Patients’ illiteracy, poverty worsen Mandera hospital’s woes
Wednesday December 5, 2018
Two women from two different countries sit opposite each other at the Mandera County Referral Hospital. Both came in with the same condition but had different outcomes.
Habiba Salah travelled 100 kilometres to the Kenya-Somalia border hospital to deliver her eighth child, Musaab Salah who is just a few days old. Doctors say she had never attended a single antenatal clinic and only thought to come to the hospital when both her life and that of her baby were in danger. Mandera County Health Executive Ahmed Sheikh is not surprised by this.
“We have no medical history, we only get the complications delivered to our doorsteps,” said Sheikh.
Musaab is tiny and barely visible underneath the light shawl her mother has covered him in. This, Sheikh says, could be due to malnutrition the mother may have suffered during pregnancy. She may have had anaemia or had a poor diet, we know nothing about her pregnancy which has a great impact on the health of the baby,” he says. The other woman, Halima Ibrahim from Suftu in Ethiopia, crossed the border in the hope of delivering her 12th child safely. Unfortunately her daughter did not make it.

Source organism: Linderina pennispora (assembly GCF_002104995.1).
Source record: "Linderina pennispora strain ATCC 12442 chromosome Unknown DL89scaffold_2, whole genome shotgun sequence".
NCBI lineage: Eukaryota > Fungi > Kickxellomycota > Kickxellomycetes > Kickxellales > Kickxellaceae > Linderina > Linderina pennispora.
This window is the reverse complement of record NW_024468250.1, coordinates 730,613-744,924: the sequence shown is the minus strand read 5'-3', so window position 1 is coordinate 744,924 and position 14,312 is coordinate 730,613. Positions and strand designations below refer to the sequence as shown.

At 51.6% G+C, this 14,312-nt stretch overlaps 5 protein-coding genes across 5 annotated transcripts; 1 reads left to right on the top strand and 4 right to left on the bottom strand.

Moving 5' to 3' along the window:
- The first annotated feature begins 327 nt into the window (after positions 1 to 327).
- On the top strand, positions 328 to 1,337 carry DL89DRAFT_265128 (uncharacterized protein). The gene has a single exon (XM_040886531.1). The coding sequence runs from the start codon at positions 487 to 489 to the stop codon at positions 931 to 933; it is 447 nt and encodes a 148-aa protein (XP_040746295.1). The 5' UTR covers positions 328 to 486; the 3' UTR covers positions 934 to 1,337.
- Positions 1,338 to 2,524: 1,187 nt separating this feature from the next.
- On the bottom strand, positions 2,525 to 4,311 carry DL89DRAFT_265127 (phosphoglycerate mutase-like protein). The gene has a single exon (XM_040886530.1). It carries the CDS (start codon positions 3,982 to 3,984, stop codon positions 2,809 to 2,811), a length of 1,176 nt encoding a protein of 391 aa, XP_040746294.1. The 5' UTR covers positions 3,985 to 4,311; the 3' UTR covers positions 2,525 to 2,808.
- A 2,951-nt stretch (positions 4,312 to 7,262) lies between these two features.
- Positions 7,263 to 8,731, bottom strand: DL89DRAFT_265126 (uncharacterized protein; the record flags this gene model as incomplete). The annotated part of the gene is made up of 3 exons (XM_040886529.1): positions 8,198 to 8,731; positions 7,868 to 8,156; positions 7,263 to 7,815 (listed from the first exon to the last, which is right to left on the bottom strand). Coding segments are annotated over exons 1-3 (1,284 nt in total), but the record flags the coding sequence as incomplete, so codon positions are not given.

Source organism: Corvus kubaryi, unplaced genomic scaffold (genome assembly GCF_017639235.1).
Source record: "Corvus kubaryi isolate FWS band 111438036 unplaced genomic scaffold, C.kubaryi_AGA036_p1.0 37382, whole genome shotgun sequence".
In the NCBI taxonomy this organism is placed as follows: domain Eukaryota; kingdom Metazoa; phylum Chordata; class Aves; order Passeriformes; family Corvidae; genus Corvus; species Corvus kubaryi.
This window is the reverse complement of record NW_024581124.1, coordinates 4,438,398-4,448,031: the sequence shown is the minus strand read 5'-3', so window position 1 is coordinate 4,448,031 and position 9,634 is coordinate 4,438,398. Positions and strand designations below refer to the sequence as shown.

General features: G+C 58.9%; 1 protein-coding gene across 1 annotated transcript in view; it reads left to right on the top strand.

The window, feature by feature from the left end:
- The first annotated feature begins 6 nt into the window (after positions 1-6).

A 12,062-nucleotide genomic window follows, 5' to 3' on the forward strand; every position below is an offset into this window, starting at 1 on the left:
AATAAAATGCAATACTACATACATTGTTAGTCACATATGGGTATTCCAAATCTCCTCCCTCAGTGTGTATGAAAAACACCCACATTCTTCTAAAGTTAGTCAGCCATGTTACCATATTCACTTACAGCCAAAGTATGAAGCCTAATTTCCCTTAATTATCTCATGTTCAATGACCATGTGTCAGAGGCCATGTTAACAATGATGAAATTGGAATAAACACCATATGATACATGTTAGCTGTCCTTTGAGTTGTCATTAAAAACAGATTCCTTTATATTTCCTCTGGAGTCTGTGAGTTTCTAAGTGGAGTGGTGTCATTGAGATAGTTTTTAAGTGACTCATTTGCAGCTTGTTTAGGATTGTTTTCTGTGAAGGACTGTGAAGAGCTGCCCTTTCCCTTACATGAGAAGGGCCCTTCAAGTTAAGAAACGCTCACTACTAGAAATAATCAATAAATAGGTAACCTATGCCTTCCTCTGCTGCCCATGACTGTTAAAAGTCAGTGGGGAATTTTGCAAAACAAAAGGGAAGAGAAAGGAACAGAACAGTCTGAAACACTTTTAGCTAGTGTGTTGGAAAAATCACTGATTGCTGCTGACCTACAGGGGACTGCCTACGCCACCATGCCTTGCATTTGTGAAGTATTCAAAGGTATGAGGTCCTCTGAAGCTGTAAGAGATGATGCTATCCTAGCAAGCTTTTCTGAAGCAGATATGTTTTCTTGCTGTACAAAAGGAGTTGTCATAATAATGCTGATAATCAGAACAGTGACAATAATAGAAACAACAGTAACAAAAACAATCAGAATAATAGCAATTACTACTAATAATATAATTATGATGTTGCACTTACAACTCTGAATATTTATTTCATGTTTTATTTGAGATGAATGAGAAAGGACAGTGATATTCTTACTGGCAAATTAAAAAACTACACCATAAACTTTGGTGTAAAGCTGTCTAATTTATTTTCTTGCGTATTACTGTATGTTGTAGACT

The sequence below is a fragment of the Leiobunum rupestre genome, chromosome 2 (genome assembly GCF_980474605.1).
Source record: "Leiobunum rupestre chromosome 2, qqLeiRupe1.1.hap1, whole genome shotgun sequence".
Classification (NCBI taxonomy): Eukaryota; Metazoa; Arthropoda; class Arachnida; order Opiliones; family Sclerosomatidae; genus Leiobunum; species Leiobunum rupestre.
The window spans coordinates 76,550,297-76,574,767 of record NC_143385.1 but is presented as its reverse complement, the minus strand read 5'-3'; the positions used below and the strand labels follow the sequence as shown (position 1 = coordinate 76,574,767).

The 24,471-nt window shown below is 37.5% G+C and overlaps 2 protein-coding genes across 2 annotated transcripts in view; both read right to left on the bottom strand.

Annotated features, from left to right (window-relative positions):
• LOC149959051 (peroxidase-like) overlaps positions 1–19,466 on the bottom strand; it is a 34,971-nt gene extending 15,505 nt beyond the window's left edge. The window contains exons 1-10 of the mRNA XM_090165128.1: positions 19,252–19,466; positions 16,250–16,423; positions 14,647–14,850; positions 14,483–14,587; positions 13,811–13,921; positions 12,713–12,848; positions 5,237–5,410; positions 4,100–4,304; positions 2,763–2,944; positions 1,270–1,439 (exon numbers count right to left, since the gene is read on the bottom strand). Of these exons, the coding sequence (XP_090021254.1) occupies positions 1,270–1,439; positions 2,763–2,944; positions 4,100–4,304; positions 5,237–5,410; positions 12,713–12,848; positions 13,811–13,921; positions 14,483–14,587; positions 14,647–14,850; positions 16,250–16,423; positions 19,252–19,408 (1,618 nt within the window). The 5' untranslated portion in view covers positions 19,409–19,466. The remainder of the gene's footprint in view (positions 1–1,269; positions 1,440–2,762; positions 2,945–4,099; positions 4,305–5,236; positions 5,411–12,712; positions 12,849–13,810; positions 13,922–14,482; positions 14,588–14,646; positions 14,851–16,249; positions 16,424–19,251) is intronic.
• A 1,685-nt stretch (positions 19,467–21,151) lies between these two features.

“I do not know whether it was a boy or a girl” she tells the nurse when responding to what the gender of the baby was. She started bleeding before delivery and crossed the border in that condition. The Ethiopia-Kenya border in Mandera is marked by a river which takes about five minutes to cross and when she arrived the doctors decided to do an emergency caesarian section to save her life. “We have to ensure that she is advised on taking up some form of family planning,” said Sheikh.
The two women do not know their age and are among the many who travel tens kilometres to seek treatment at the referral hospital, the county cannot turn them away. “Some arrive at the border in the middle of the night and when it is opened in the morning their condition has deteriorated or they have lost their babies, they cannot be turned away” he said.
One who came in this condition is 18-year-old Shamsa Hassan from Garbahare in Somalia. She arrived in a coma and suffered from cerebritis — inflammation of the brain.
After spending a month in the hospital she, like many of the women from the region, was discharged without paying hospital fees. “There is not much we can do, we have to serve non-residents on humanitarian grounds which has hugely impacted on our resources,” said the CEC.